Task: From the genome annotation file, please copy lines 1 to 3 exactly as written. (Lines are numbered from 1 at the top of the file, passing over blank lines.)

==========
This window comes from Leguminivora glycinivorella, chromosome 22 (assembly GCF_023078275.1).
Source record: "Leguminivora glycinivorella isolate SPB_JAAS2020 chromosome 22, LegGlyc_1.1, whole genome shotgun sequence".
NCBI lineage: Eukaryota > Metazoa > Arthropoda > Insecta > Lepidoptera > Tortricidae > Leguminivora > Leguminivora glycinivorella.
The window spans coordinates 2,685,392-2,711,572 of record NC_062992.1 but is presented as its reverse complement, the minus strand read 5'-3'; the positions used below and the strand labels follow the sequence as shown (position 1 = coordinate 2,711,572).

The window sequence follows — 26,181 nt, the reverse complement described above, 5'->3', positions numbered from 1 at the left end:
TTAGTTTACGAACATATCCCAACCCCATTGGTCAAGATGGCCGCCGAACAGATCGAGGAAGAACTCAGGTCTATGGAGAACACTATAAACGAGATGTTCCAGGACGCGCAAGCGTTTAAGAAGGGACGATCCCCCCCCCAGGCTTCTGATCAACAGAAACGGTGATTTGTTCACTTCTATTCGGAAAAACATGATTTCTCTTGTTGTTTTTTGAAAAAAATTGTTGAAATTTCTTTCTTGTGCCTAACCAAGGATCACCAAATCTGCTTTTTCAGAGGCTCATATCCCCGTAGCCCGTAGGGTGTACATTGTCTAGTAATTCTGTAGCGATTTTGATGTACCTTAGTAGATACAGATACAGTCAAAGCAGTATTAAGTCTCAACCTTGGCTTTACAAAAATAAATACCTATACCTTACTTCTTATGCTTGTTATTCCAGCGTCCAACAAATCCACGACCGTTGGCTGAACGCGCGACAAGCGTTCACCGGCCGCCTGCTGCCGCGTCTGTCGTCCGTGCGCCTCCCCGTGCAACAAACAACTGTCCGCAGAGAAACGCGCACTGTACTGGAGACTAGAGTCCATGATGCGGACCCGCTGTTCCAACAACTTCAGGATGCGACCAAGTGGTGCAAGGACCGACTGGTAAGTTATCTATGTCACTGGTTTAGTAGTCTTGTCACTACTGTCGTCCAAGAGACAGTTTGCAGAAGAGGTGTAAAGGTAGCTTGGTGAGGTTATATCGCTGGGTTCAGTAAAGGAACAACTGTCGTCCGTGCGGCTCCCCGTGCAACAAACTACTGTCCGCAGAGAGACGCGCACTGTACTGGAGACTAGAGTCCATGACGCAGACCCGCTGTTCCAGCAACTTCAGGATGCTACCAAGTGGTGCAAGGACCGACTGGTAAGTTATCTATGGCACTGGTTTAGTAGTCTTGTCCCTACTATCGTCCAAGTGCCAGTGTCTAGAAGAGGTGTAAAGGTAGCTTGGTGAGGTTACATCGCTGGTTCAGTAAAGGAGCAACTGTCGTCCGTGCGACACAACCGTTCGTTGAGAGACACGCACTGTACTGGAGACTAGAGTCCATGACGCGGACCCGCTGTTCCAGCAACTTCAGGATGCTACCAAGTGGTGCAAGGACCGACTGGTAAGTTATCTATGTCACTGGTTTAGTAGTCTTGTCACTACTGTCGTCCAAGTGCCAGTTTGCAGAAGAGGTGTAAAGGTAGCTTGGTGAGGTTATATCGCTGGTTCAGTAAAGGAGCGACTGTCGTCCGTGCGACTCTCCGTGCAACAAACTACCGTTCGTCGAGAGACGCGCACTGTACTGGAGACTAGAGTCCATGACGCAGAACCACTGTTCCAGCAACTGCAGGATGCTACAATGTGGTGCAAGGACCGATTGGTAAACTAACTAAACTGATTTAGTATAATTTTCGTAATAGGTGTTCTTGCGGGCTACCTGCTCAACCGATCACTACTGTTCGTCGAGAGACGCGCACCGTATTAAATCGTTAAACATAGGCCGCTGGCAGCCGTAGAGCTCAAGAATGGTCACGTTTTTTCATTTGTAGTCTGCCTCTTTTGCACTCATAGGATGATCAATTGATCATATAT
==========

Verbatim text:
This window comes from Leguminivora glycinivorella, chromosome 22 (assembly GCF_023078275.1).
Source record: "Leguminivora glycinivorella isolate SPB_JAAS2020 chromosome 22, LegGlyc_1.1, whole genome shotgun sequence".
NCBI lineage: Eukaryota > Metazoa > Arthropoda > Insecta > Lepidoptera > Tortricidae > Leguminivora > Leguminivora glycinivorella.